Richard Purden

WHEN The Doors appeared at the Isle of Wight Festival in August 1970 it would be their final performance in the UK and the last recorded concert film of the band with frontman Jim Morrison, who would be dead within a year at the age of 27.

The LA band’s fifth album, Morrison Hotel, now reissued for a deluxe 50th anniversary edition, was seen as a return to form after their previous effort The Soft Parade had failed to chart in Britain.

The final date of the Roadhouse Blues tour revealed a very different Morrison, gone was the unpredictable rock theatre of the puckish, clean-shaven and curly haired imp in leather trousers. A heavily bearded, long-haired and heavier set figure remained firmly rooted to the spot in front of 600,000 festival goers with a much-contested obscenity trial hanging over his head.

Widely known as the “Miami incident” it was alleged Morrison unzipped his trousers onstage and exposed himself. Despite that The Doors delivered a potent musical performance with their poet-vocalist shifting easily from crooner to his raw and bluesy best.

Guitarist Robby Krieger says the band went into the live show with little time to prepare. “I flew over with Jimi Hendrix the night before”, he explains down the line from California. “Jimi was a little out of it and sleeping most of the time. He said: “If you score [drugs] first call me, and if I score first I’ll call you’, that was the last thing he said.”

Krieger was in no mood for substances as the band squared up to the 2am slot wondering if a potential three-year jail sentence for Morrison would permanently derail The Doors. “Jim was obviously in a bad frame of mind with the whole trial thing but it was a chance for him to have some relief, play music and forget about all that. We hadn’t played very much before that show with the Miami situation so we just went on and did what was more comfortable, although Morrison Hotel had just come out we did the older stuff.”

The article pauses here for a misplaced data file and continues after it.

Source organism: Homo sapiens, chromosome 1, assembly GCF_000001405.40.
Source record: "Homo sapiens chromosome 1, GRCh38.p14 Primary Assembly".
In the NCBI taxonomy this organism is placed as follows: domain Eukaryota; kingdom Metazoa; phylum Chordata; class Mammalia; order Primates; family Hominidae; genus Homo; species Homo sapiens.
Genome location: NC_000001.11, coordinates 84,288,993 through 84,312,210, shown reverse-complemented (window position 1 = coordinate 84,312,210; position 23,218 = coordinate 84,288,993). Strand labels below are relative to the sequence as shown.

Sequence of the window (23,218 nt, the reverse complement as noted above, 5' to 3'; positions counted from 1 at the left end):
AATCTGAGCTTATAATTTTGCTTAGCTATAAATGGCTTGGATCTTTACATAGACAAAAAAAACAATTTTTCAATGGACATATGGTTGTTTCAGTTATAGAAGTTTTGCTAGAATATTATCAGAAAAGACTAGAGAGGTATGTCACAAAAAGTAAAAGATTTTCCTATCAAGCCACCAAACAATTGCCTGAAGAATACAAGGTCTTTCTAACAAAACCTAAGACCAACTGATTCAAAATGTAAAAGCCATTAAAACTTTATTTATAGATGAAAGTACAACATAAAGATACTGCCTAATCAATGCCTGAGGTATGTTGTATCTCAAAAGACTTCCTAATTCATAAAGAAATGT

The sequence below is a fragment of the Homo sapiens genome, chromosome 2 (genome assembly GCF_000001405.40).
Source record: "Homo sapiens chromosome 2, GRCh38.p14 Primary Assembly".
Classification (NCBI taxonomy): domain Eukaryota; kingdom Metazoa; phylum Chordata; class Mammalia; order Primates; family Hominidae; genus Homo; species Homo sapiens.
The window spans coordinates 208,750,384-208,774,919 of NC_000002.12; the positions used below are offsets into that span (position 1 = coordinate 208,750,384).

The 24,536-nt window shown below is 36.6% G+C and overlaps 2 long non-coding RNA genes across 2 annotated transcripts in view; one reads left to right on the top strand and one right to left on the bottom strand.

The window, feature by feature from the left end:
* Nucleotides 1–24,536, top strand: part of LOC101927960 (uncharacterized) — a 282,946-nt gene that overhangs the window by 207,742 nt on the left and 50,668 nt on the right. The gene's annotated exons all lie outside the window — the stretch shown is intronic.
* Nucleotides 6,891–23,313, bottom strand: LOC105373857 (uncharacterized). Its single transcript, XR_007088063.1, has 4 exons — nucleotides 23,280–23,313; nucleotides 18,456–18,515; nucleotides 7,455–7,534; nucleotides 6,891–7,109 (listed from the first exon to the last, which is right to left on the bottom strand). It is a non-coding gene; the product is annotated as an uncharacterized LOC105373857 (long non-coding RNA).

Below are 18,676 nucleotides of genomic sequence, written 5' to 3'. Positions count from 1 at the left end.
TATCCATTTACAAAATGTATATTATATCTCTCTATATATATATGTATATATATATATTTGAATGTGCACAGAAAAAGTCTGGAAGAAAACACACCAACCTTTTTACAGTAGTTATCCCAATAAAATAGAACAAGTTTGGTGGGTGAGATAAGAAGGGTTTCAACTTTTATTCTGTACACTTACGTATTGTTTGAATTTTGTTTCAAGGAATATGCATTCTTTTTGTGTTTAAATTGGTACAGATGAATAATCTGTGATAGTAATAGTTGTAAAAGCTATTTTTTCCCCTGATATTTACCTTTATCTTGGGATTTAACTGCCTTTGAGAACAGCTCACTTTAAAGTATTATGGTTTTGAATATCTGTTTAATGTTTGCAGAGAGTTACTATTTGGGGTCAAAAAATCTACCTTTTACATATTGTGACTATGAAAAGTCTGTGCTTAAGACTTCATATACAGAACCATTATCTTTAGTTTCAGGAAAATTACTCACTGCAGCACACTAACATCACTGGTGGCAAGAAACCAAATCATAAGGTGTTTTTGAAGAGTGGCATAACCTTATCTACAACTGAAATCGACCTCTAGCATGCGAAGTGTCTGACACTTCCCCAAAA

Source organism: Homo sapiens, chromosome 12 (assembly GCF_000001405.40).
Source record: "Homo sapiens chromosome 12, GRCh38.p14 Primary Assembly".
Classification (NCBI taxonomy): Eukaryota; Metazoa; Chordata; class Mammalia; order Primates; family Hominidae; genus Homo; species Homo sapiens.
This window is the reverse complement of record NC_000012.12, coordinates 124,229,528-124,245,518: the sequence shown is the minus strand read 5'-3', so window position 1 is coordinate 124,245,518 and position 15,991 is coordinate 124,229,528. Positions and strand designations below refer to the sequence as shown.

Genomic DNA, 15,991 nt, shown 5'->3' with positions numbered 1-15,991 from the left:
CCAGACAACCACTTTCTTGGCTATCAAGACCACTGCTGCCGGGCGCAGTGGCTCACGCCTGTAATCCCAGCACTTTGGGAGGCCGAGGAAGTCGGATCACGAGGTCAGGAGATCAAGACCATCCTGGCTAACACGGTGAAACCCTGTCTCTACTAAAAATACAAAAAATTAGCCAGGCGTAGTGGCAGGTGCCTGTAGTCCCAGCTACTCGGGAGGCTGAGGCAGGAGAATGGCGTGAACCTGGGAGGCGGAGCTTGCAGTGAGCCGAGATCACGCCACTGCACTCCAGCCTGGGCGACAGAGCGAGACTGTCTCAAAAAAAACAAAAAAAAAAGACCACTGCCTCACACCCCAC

The 1970 album, popular with fans and critics, restored the band’s reputation with Morrison saying: “Our music has returned to the earlier form, just using the four instruments. We felt we had come too far in the other direction, ie orchestration, and we wanted to get back to the basic format.”

Unlike The Soft Parade, Morrison Hotel had no big hit single but it was a more complete offering that included jukebox favourite Roadhouse Blues. Peace Frog and Ship Of Fools were among the highlights with shared songwriting credits between Krieger and Morrison. “I came up with the riff on Ship Of Fools but I don’t know where I got that thing from. I tuned the guitar down to D, the low string and started on this riff while Jim looked through his poetry book and found these lyrics about the sea and the ship’s captain; I think he was talking about his grandfather.”

Also released in September of that year was a stripped down version of The Soft Parade on vinyl. The sugar-coated string and brass orchestrations coupled with an appeal to the pop charts on Touch Me alienated many in The Doors' audience. With Morrison trying to quit the band a number of times after Miami, Krieger took on a more notable role composing three of the album’s singles. “There are no sleepers among The Doors records”, he says in defence of the album. “I think the fact we used orchestration rubbed a lot of people up the wrong way because they figured The Doors were four musicians and it should always be that way. The Beatles and Stones had used orchestration, to my mind I don’t think we should have done it, it was the producer’s [Paul A. Rothchild] call but looking back it works on a lot of that stuff like Touch Me.

"Maybe it doesn't sound as much like The Doors as some of the other records. Wishful Sinful is my favourite, I love that song and I still play it with my jam band. I’m really proud of the way it turned out, the words are pretty cool too. Jim, as usual, did a great job singing it, he was so good at translating songs. A lot of the time he would sing it a different way from the way I heard it, he could only do it his way but a lot of the time it came out better.”